Treasury minister Lord O'Neill, a key figure in pushing the Conservatives' Northern Powerhouse agenda, has resigned from the government.
The former Goldman Sachs executive, also a key advocate of the UK forging strong links with China, was commercial secretary for 18 months.
In his resignation letter, he said the case for global trade ties and English devolution was stronger than ever.
PM Theresa May said the peer had made a "significant contribution".
Lord O'Neill did not give a specific reason for his departure but cited the fact that his work on antimicrobial resistance - for which he conducted a review for the government in 2014 - had come to an end.
In a statement, the economist said he joined the government largely to help "deliver the Northern Powerhouse, and to help boost our economic ties with key growing economies around the world, especially China and India and other rapidly emerging economies".
Analysis by Kamal Ahmed, the BBC's economics editor
The former Goldman Sachs banker Jim O'Neill was passionate about a lot of things - Man Utd being one of them.
He was also a firm believer in the Northern Powerhouse and close relations with China.
Both have found themselves questioned since Theresa May became prime minister.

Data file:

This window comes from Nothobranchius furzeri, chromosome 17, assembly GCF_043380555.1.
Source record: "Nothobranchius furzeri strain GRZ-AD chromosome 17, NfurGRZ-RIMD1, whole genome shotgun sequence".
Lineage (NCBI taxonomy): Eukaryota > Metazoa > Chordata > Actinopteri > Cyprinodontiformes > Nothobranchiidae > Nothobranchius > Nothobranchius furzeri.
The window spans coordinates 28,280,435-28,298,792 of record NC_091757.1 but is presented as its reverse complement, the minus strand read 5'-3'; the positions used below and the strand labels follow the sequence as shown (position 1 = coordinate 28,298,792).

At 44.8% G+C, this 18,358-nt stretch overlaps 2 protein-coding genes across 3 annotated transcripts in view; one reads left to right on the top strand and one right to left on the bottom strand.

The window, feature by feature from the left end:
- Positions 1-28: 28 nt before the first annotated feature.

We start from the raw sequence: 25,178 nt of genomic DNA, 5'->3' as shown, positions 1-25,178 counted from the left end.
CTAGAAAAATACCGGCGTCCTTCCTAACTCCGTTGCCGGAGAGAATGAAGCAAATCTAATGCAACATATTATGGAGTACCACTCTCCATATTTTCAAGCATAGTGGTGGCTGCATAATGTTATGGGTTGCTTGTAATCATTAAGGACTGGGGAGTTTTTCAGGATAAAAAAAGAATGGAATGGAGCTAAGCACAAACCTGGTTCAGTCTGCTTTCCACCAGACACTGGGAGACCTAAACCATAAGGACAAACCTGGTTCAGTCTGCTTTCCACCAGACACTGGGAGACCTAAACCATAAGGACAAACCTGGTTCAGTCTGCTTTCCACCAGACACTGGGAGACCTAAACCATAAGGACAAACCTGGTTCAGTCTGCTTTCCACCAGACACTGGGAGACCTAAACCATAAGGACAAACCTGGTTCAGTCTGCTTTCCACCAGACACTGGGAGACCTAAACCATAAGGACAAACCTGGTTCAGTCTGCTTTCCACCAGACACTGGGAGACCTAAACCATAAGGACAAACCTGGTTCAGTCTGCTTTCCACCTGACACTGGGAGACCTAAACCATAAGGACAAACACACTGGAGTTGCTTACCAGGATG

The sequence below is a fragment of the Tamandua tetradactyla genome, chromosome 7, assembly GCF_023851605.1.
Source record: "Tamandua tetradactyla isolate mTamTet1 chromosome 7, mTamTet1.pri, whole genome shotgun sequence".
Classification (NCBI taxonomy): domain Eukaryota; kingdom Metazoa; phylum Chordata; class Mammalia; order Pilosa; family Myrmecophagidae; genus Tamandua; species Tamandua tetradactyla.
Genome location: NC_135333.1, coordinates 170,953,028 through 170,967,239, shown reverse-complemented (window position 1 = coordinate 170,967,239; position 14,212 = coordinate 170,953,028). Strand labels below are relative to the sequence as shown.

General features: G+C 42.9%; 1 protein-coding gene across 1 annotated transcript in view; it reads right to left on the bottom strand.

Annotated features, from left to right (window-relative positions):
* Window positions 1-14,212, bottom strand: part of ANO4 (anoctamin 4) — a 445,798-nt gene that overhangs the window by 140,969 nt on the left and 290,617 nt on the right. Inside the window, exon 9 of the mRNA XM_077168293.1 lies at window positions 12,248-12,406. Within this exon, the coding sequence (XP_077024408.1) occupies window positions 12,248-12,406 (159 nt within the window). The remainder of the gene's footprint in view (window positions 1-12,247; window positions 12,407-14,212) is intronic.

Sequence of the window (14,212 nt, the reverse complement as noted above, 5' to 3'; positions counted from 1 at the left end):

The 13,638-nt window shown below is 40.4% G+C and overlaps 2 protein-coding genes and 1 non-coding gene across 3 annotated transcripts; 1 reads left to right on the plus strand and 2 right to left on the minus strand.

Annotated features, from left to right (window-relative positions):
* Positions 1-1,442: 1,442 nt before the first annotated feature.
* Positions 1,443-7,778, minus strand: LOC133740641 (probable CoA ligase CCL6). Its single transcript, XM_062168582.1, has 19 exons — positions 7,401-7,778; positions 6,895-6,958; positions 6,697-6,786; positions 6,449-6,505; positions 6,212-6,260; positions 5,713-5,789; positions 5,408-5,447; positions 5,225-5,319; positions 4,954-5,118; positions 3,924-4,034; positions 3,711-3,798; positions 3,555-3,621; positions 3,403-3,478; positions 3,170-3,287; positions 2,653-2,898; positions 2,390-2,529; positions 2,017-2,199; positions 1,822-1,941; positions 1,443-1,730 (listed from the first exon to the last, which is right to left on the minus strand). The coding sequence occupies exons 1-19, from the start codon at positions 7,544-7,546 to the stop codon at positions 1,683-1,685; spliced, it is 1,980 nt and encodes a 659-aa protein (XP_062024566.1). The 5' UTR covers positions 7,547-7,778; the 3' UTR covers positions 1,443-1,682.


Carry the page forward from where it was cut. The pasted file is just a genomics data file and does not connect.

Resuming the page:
Lord O'Neill was very much a George Osborne hire. The former chancellor was delighted when he agreed to join the Treasury team. His departure sees the dismantling of another part of the Cameron-Osborne legacy.
I doubt Lord O'Neill felt all that comfortable in a May-led administration, evidenced by his decision to quit the Conservative whip in the Lords and become a cross bencher.
And the prime minister has been clear - this is a new chapter in Conservative politics.
He wrote: "The case for both to be at the heart of British economic policy is even stronger following the referendum, and I am pleased that, despite speculation to the contrary, both appear to be commanding your personal attention.
"I am leaving knowing that I can play some role supporting these critical initiatives as a non-governmental person."
Lord O'Neill said he would now serve as a crossbench peer - not affiliated to any political party - in the House of Lords.
Accepting the peer's resignation, Mrs May wrote: "You have made a significant contribution to driving forward the government's work on delivering growth beyond the South East through the Northern Powerhouse and on promoting stronger economic links with emerging economies, including China and India."
Labour described Lord O'Neill's resignation as "a huge blow" for Mrs May, and blamed her shift in policy on grammar schools.
Shadow minister without portfolio Jon Ashworth added: "His reported concern over Hinkley [nuclear power station plans] and the Northern Powerhouse is yet more evidence of a prime minister whose basic competence is more and more being called into question."
Former chancellor George Osborne, who brought Lord O'Neill into government after the 2015 election, said last week that Mrs May had had a "wobble" over her support for the Northern Powerhouse after she took over from David Cameron.
The UK's relationship with China has also been in spotlight since Mrs May took over.
The government surprised some by delaying its final approval of a new nuclear plant at Hinkley Point - in which China is a major investor - and insisting on tougher security safeguards.